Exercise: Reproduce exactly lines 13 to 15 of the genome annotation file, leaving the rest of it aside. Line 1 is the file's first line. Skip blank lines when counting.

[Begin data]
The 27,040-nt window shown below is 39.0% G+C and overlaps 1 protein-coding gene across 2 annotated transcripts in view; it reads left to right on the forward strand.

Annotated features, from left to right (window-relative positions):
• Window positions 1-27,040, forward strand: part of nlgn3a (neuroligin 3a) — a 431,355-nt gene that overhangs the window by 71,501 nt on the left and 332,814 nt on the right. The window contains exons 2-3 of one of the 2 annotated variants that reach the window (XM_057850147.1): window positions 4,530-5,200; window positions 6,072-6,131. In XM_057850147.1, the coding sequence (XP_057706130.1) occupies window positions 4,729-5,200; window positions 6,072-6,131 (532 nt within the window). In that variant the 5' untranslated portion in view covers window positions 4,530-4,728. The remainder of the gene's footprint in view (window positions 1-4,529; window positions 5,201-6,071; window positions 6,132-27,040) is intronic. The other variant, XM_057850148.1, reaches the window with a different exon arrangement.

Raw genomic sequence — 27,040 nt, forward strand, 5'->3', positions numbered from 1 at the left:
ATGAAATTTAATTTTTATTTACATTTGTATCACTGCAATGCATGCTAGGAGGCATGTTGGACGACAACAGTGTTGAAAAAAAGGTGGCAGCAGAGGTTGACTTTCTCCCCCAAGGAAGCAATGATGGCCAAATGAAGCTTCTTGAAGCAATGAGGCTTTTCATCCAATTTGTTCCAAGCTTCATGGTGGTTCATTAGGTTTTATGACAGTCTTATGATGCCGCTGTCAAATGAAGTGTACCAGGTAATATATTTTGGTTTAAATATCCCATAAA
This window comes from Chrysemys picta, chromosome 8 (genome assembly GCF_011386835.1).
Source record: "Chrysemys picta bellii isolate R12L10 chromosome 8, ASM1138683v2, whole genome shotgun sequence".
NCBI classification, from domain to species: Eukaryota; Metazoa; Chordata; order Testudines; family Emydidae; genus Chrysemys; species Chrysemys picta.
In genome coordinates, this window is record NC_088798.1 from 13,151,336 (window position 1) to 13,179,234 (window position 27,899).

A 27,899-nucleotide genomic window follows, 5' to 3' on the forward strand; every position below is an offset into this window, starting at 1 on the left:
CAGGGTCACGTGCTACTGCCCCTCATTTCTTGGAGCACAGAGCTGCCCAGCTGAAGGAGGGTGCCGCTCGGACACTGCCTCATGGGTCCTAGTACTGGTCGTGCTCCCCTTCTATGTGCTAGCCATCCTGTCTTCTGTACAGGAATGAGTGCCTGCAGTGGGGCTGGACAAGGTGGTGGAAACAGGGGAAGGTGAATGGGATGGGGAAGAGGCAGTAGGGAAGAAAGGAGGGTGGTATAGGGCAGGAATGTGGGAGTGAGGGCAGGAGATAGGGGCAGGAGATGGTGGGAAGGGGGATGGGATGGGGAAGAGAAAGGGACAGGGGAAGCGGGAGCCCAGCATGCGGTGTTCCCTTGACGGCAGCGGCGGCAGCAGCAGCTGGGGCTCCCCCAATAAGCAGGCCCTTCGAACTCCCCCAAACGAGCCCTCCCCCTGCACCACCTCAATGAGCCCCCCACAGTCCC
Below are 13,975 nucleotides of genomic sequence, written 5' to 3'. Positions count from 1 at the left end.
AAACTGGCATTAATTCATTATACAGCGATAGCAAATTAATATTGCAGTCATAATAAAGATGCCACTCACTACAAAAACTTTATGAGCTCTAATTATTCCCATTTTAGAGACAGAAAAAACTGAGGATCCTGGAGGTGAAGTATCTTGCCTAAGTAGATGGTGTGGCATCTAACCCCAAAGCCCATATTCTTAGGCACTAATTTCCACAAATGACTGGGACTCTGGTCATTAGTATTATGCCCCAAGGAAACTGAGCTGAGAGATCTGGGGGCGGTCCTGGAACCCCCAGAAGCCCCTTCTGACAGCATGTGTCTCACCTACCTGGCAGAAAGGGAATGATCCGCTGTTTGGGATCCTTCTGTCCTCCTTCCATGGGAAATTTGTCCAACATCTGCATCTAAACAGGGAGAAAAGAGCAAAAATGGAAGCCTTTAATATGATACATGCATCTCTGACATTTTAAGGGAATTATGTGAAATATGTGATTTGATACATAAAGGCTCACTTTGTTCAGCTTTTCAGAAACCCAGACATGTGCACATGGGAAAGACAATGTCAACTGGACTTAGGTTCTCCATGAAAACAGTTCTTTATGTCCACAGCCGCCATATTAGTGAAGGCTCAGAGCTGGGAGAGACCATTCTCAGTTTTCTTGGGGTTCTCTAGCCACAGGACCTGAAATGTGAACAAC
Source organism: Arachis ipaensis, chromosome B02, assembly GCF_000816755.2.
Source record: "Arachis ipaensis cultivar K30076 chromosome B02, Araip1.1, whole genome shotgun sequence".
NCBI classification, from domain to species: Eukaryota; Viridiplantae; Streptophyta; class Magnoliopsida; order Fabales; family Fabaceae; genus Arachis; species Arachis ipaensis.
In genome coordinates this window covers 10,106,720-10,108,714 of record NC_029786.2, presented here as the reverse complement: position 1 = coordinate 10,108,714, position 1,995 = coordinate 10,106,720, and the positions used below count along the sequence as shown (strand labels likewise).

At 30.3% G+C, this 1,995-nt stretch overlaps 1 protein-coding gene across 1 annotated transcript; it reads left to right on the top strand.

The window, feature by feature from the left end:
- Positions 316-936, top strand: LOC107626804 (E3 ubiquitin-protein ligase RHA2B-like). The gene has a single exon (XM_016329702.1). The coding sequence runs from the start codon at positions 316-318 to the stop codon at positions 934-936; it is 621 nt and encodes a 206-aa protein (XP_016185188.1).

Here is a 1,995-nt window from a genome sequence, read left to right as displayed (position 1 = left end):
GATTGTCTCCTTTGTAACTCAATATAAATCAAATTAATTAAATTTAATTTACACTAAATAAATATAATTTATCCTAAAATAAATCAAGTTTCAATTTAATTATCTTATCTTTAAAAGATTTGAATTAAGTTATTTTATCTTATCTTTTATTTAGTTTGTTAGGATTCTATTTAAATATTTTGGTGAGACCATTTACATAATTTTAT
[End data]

AAACTGGCATTAATTCATTATACAGCGATAGCAAATTAATATTGCAGTCATAATAAAGATGCCACTCACTACAAAAACTTTATGAGCTCTAATTATTCCCATTTTAGAGACAGAAAAAACTGAGGATCCTGGAGGTGAAGTATCTTGCCTAAGTAGATGGTGTGGCATCTAACCCCAAAGCCCATATTCTTAGGCACTAATTTCCACAAATGACTGGGACTCTGGTCATTAGTATTATGCCCCAAGGAAACTGAGCTGAGAGATCTGGGGGCGGTCCTGGAACCCCCAGAAGCCCCTTCTGACAGCATGTGTCTCACCTACCTGGCAGAAAGGGAATGATCCGCTGTTTGGGATCCTTCTGTCCTCCTTCCATGGGAAATTTGTCCAACATCTGCATCTAAACAGGGAGAAAAGAGCAAAAATGGAAGCCTTTAATATGATACATGCATCTCTGACATTTTAAGGGAATTATGTGAAATATGTGATTTGATACATAAAGGCTCACTTTGTTCAGCTTTTCAGAAACCCAGACATGTGCACATGGGAAAGACAATGTCAACTGGACTTAGGTTCTCCATGAAAACAGTTCTTTATGTCCACAGCCGCCATATTAGTGAAGGCTCAGAGCTGGGAGAGACCATTCTCAGTTTTCTTGGGGTTCTCTAGCCACAGGACCTGAAATGTGAACAAC
Source organism: Arachis ipaensis, chromosome B02, assembly GCF_000816755.2.
Source record: "Arachis ipaensis cultivar K30076 chromosome B02, Araip1.1, whole genome shotgun sequence".